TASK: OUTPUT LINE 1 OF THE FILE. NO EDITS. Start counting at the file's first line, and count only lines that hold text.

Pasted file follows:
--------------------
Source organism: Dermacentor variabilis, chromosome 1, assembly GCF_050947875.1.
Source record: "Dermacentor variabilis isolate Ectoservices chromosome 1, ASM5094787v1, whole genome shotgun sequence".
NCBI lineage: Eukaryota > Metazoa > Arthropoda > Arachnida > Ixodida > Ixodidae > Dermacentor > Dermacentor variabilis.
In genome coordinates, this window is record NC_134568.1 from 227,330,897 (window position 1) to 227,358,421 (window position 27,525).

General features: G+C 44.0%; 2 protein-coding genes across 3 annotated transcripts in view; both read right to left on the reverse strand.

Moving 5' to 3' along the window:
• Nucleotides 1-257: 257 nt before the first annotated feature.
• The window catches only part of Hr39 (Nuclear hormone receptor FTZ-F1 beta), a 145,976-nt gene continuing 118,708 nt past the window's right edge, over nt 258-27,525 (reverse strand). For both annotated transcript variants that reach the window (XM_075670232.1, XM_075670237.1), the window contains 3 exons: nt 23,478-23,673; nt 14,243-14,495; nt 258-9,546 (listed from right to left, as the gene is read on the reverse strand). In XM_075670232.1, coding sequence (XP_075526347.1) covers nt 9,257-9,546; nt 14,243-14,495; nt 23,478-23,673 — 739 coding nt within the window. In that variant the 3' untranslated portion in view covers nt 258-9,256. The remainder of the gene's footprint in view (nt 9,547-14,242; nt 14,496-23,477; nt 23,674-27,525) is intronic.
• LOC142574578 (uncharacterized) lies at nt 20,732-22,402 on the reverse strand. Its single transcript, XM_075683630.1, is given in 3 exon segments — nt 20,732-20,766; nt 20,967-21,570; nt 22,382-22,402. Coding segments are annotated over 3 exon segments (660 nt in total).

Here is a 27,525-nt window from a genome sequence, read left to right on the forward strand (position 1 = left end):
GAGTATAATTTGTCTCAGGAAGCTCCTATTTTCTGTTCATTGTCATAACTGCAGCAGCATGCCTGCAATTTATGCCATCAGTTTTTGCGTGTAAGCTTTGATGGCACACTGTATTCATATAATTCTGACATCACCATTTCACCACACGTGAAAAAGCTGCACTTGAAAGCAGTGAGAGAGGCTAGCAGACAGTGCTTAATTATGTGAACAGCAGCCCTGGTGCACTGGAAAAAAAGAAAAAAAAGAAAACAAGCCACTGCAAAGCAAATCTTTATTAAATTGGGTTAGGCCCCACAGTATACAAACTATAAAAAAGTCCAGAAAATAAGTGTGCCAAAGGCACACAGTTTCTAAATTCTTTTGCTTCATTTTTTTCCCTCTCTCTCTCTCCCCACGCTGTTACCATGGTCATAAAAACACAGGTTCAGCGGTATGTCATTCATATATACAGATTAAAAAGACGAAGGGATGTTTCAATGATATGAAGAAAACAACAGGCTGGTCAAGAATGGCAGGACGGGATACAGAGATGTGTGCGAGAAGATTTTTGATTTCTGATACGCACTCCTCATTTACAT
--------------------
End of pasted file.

Source organism: Dermacentor variabilis, chromosome 1, assembly GCF_050947875.1.